So fellow critic Mark Sanchez has already put Tim Burtonâ€™s 2007 adaptation of â€œSweeney Todd: The Demon Barber of Fleet Streetâ€ up against its theatrical predecessor, and declared Burtonâ€™s version victorious. But how does the new Burton-Depp vehicle stack up against the Burton-Depp vehicle that came before it â€“ 2005â€™s â€œCharlie and the Chocolate Factoryâ€? Clearly, Tim Burton and Johnny Depp make a great team; together, they create delightfully dark and twisted fare. Burton has proved himself a maestro of adaptation, taking the classics and making them slightly sinister (watch out for 2010â€™s â€œAlice in Wonderland.â€) Both films were hailed by critics, and word on the street (by which I mean Ebert & Roeper) is that â€œToddâ€ might even earn Depp his third Oscar nod. Both feature gloomy London settings and Helena Bonham Carter in ragamuffin costumes, but which creepy collaboration wins out?
The Defending Champion
The fifth in a long line of Burton-Depp collaborations, 2005â€™s â€œCharlie and the Chocolate Factoryâ€ was critically lauded for sticking more closely to the classic Roald Dahl childrenâ€™s book than did its 1971 predecessor, Mel Stuartâ€™s â€œWillie Wonka and the Chocolate Factory.â€ Having watched the original countless times growing up, I had high hopes for the remake â€“ and was slightly disappointed. The set-up seemed perfect: the masters of mayhem at the helm with an eerily sinister childrenâ€™s book as material. The result was a let down, never quite achieving the ominous vibe of the original and just seeming tame by comparison. Perhaps Burtonâ€™s remake is more kid-friendly; what was so great about Stuartâ€™s 1971 version was the truly spooky performance by Gene Wilder as Willy Wonka. With Wilder in the role, Wonka was an eccentric-bordering-on-deranged candy maker who could turn on a momentâ€™s notice, all in the name of teaching greedy children a lesson. When Wilder sentenced kids to their apparent deaths-by-candy, we really didnâ€™t know if they were ever coming back. With Depp as Wonka, the same cannot be said. Depp made him into a mildly-kooky-bordering-on-pathetic manchild with a pageboy haircut. When he sent blueberry shaped Violet Beauregard off to the juicing room to be squeezed, we had no doubt that she would return safe and sound. Even the oompa loompa-drenched musical numbers were weak by comparison; after Burton CGI-ed them to death, they werenâ€™t nearly as trippy as in Stuartâ€™s film. Contrary to â€œSweeney Todd,â€ this Burton-Depp venture wasnâ€™t quite over the top enough.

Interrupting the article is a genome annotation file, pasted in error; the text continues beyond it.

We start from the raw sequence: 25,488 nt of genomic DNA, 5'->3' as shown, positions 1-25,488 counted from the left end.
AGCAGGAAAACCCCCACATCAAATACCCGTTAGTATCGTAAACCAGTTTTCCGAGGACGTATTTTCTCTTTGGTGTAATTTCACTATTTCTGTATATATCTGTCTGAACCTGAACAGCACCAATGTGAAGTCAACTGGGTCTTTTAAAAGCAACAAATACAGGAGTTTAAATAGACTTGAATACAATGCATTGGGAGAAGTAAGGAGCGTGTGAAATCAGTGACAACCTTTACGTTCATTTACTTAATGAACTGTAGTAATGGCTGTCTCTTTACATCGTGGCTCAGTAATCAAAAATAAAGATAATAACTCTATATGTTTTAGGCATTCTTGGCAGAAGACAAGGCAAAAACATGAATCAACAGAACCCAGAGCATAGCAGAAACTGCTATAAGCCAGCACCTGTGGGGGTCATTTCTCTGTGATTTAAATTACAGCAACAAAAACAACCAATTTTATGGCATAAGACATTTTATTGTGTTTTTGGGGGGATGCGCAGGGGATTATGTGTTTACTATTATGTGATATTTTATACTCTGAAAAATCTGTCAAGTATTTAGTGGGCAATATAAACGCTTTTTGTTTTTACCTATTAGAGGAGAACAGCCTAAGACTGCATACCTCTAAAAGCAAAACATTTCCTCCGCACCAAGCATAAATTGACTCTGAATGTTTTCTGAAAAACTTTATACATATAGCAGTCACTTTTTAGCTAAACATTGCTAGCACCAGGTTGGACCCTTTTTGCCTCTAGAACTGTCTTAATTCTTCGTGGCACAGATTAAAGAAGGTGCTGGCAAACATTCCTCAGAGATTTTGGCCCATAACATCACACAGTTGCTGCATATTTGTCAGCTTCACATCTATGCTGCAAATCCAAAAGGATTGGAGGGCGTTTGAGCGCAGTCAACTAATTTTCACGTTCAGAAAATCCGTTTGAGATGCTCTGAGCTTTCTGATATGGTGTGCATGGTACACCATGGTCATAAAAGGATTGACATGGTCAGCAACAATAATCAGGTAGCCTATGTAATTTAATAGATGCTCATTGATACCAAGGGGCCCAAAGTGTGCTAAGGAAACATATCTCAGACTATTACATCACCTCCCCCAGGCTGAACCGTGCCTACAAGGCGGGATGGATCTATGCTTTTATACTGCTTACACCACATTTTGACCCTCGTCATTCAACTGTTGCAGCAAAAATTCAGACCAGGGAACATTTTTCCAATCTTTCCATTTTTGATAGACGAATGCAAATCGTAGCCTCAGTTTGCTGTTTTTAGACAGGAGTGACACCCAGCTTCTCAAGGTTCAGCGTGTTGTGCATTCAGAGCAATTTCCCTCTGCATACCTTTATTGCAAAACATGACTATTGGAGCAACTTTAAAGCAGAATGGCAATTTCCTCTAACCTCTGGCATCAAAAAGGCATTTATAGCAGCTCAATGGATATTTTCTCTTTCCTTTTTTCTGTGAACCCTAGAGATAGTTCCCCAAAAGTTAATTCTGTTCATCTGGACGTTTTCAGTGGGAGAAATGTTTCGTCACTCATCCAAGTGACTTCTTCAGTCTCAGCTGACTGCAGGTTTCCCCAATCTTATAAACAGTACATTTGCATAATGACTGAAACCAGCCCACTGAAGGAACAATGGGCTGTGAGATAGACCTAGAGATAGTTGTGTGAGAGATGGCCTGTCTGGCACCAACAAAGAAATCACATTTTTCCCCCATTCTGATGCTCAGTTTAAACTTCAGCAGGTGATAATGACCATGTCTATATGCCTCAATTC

Despite its gruesome subject matter, â€œSweeney Toddâ€ is a sweet surprise. Everything from the art direction to the musical numbers is just right, and under Burtonâ€™s direction, Depp does â€œtorturedâ€ better than any other actor currently out there. Not only do we believe his pain, we actually empathize with him and are slightly satisfied every time he slits another throat in pursuit of the man who wronged him. The songs feel natural, not forced, despite Bonham Carterâ€™s penchant for mumbling, and the sheer melodramatic ghastliness of it all is good fun (from the unidentified substance churning out of the meat grinder to the moment where an asylum full of lunatics are unleashed upon their abusive warden).
â€œCharlie and the Chocolate Factory,â€ though probably enjoyable for younger generations who have not seen the original, is a bit of a let down. Depp commendably tries out a departure from his usual twisted characters, instead creating a Willy Wonka who is lonely, vulnerable, and childlike. The result is not nearly as satisfying as his dark and demented Todd. This Burton-Depp project is unusually lightweight, having little lasting impact, much like the sugary confections it revolves around â€“ pleasing for a moment, but ultimately unsubstantial.
The winner, hands down, is â€œSweeney Todd.â€ Maybe itâ€™s because Burton and Depp had free reign with a film thatâ€™s clearly aimed at adults rather than families, or maybe they just finally found material thatâ€™s dark enough for them. Either way, itâ€™s about time these guys get the Oscars they so richly deserve.
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